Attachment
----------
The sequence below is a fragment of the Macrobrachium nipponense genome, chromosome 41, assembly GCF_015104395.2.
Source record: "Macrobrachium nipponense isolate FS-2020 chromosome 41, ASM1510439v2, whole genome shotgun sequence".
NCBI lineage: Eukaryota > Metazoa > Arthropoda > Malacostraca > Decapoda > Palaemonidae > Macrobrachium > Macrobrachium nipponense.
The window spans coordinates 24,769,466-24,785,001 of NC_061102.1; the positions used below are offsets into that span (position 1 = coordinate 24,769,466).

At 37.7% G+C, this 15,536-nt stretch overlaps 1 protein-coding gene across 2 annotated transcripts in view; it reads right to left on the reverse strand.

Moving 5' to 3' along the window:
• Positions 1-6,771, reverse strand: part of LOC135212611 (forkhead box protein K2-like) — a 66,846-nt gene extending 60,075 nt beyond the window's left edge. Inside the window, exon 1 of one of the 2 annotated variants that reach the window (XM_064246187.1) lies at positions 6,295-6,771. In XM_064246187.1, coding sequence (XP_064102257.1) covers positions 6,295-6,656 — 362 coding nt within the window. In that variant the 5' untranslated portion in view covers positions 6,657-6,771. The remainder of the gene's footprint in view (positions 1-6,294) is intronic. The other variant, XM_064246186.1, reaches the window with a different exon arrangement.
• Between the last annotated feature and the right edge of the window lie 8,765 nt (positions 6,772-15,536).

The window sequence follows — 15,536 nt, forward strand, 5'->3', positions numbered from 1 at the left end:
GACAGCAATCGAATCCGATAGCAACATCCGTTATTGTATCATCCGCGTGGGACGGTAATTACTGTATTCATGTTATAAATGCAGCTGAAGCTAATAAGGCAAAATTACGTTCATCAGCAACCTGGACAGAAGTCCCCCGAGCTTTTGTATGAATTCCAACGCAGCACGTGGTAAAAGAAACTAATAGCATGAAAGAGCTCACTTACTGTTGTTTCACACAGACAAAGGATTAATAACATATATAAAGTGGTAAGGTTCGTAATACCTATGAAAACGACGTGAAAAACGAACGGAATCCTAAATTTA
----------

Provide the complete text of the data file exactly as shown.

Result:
The sequence below is a fragment of the Macrobrachium nipponense genome, chromosome 41, assembly GCF_015104395.2.
Source record: "Macrobrachium nipponense isolate FS-2020 chromosome 41, ASM1510439v2, whole genome shotgun sequence".
NCBI lineage: Eukaryota > Metazoa > Arthropoda > Malacostraca > Decapoda > Palaemonidae > Macrobrachium > Macrobrachium nipponense.
The window spans coordinates 24,769,466-24,785,001 of NC_061102.1; the positions used below are offsets into that span (position 1 = coordinate 24,769,466).

At 37.7% G+C, this 15,536-nt stretch overlaps 1 protein-coding gene across 2 annotated transcripts in view; it reads right to left on the reverse strand.

Moving 5' to 3' along the window:
• Positions 1-6,771, reverse strand: part of LOC135212611 (forkhead box protein K2-like) — a 66,846-nt gene extending 60,075 nt beyond the window's left edge. Inside the window, exon 1 of one of the 2 annotated variants that reach the window (XM_064246187.1) lies at positions 6,295-6,771. In XM_064246187.1, coding sequence (XP_064102257.1) covers positions 6,295-6,656 — 362 coding nt within the window. In that variant the 5' untranslated portion in view covers positions 6,657-6,771. The remainder of the gene's footprint in view (positions 1-6,294) is intronic. The other variant, XM_064246186.1, reaches the window with a different exon arrangement.
• Between the last annotated feature and the right edge of the window lie 8,765 nt (positions 6,772-15,536).

The window sequence follows — 15,536 nt, forward strand, 5'->3', positions numbered from 1 at the left end:
GACAGCAATCGAATCCGATAGCAACATCCGTTATTGTATCATCCGCGTGGGACGGTAATTACTGTATTCATGTTATAAATGCAGCTGAAGCTAATAAGGCAAAATTACGTTCATCAGCAACCTGGACAGAAGTCCCCCGAGCTTTTGTATGAATTCCAACGCAGCACGTGGTAAAAGAAACTAATAGCATGAAAGAGCTCACTTACTGTTGTTTCACACAGACAAAGGATTAATAACATATATAAAGTGGTAAGGTTCGTAATACCTATGAAAACGACGTGAAAAACGAACGGAATCCTAAATTTA